The Phantom of the Opera

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Average Rating: 3.3/5

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Movie Info

Lon Chaney's silent, 1925 hit The Phantom of the Opera has been a popular drama on and off the silver screen. In this version by Terence Fisher a venal dwarf (Ian Wilson) has been added to the proceedings, a catalyst in the tragic tale of unrequited love. The disfigured phantom (Herbert Lom) lurks in the bowels of the London Opera House (in this version) and he has fallen in love with Christine (Heather Sears), a soprano he helps to promote and protect. One day the phantom is chased through the underground sewers by the evil dwarf -- a moment of high drama. The tragic tale is imbued with suspense and tension as the story unfolds, suggesting that something supernatural is haunting the opera house.

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Herbert Lom
as The Phantom
Heather Sears
as Christine Charles
Edward de Souza
as Harry Hunter
Michael Gough
as Lord Ambrose d'Arcy
Miles Malleson
as Philosophical Cabby
Miriam Karlin
as Charwoman
John Harvey
as Vickers
Michael Ripper
as Longfaced Cabby
Patrick Troughton
as Rat Catcher
Geoffrey L'Oise
as Frenchman
Renee Houston
as Mrs. Tucker
Liam Redmond
as Police Insp. Ward (uncredited)
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Critic Reviews for The Phantom of the Opera

All Critics (2)

  • the narrative is somewhat flaccid, but the class it brings to the music sequences goes a long way in compensation.

    Jun 15, 2007 | Rating: 3/5

Audience Reviews for The Phantom of the Opera

Part of an 8 film set of Hammer horror. Fisher directs, but this movie doesn't really contain many thrills. There are so many renditions of this story. This one does include an elaborate flashback about the Phantom's past as a composer, but ultimately doesn't focus very much on the title character or give him much agency in anything that happens. Lom, who I am only familiar with from the Pink Panther movies opposite Peter Sellers, is hindered by the full-coverage one-eyed mask, but is also not especially frightening when the bad makeup job under the mask is revealed. Lord Ambrose d'Arcy (Gough), a crooked and cruel theatrical producer, is the real villain. I now recognize this common theme amongst many Hammer pictures, that there is often someone else involved in the plot who is more monstrous than the monster named in the movie title. But in addition to the womanizing, lying, thief played by Gough there is a Dwarf character (Wilson) who acts as caretaker of the Phantom in the caverns and sewers under the opera house. This "deformed" person, who has many violent impulses, is responsible for terrorizing the patrons and staff of the opera. And a lot of screen time is devoted to developing the relationship of the young lovers Christine and Harry. He is the director of the latest opera production about Joan of Arc and she is the new ingenue. His treatment of women is highly contrasted with d'Arcy's, so that we know he is the hero. The Phantom turns into a tragic, sacrificial character, and the plot is full of distracting scenes that shift the focus away from the central melody that you would expect. I intend the word melody in the previous sentence to be metaphorical for the repeatedly adapted story, not a reference to the tunes of the Webber musical, which did not exist yet in the early 1960s.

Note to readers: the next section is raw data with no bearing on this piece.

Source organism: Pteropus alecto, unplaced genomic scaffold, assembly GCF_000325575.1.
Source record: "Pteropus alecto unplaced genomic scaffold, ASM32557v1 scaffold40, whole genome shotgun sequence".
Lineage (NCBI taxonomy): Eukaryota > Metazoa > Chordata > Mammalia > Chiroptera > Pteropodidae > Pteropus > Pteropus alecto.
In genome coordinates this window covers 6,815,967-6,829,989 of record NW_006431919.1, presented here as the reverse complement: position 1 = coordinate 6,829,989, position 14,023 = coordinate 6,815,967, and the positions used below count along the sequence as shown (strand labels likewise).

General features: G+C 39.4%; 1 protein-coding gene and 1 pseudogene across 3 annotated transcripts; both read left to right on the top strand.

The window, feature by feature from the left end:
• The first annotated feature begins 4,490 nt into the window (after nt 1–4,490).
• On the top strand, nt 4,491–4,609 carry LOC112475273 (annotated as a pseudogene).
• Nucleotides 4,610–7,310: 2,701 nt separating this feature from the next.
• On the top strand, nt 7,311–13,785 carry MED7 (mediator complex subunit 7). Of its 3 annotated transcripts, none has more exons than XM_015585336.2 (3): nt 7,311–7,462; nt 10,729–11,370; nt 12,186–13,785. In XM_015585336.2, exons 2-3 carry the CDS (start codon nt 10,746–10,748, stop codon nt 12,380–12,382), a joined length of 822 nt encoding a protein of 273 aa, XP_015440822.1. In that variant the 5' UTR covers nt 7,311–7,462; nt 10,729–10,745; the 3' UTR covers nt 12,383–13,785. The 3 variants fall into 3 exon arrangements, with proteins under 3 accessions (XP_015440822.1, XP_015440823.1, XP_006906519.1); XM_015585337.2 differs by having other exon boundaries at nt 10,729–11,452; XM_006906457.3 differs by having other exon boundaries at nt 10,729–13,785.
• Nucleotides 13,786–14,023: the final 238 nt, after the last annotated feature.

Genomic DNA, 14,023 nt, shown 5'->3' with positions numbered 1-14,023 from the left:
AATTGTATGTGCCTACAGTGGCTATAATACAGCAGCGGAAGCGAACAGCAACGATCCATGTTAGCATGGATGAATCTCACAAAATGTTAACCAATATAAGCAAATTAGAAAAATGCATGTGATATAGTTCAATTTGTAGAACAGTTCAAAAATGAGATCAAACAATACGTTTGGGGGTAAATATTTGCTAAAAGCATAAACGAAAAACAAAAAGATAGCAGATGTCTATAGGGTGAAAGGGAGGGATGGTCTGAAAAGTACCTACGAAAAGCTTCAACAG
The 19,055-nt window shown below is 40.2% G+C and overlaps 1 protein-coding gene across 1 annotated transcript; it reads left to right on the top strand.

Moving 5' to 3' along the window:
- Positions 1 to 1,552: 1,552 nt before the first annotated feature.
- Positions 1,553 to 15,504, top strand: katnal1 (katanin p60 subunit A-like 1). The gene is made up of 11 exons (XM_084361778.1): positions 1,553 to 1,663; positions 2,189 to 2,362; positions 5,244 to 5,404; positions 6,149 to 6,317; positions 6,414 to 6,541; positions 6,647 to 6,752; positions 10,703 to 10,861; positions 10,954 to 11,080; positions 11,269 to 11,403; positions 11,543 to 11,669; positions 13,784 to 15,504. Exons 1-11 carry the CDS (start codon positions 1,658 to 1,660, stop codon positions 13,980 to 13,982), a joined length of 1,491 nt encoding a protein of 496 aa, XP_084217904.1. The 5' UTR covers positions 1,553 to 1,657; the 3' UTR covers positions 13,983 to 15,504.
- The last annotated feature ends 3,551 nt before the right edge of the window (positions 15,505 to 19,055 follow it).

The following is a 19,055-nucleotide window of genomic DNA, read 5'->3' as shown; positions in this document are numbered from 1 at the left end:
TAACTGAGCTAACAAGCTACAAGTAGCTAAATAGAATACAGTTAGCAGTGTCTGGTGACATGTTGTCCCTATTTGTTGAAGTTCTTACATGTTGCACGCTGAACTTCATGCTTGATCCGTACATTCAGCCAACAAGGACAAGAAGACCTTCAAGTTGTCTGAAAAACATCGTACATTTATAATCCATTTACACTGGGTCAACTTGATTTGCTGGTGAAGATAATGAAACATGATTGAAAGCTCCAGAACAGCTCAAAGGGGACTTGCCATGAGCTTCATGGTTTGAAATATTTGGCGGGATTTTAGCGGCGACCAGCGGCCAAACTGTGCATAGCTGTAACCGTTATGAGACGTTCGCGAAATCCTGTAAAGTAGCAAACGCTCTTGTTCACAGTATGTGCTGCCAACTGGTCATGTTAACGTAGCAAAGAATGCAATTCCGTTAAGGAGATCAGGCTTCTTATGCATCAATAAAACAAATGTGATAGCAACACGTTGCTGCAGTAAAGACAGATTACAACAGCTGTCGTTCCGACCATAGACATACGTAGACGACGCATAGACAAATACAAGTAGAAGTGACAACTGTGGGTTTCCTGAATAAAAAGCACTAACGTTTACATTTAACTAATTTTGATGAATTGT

Byron Brubaker
Byron Brubaker

Super Reviewer


This is from the Hammer Horror Collection, this is my first exposure to the Phantom of the Opera, I've never read it or have seen the play or the movie until now and Hammer Films has done an excellent job of putting for a 1962 Horror Film, which I am sure kept many couple out of the back seat at the drive in's. Beyond any doubt a British Release. I can give this no less then 4 1/2 stars.

Bruce Bruce
Bruce Bruce

Super Reviewer

Horrible fruitcake adaptations of the story aside, the tale of The Phantom of the Opera has never done a hell of a lot for me but if there was a version that was going to get me to change my mind the Hammer version would've been the one to do it. As always, Terence Fisher's direction is superb and the actual phantom looks pretty cool. The ending's kind of abrupt, ending just for the sake of ending and you never find out of Petry gets his revenge on D'Arcy. As with most Hammer movies, The Phantom of the Opera is all in the direction, set design and atmosphere, but not much beyond that...

Michael Gildea
Michael Gildea

Super Reviewer


Solid, horror style retelling of the story.

Anthony Valletta
Anthony Valletta

Super Reviewer

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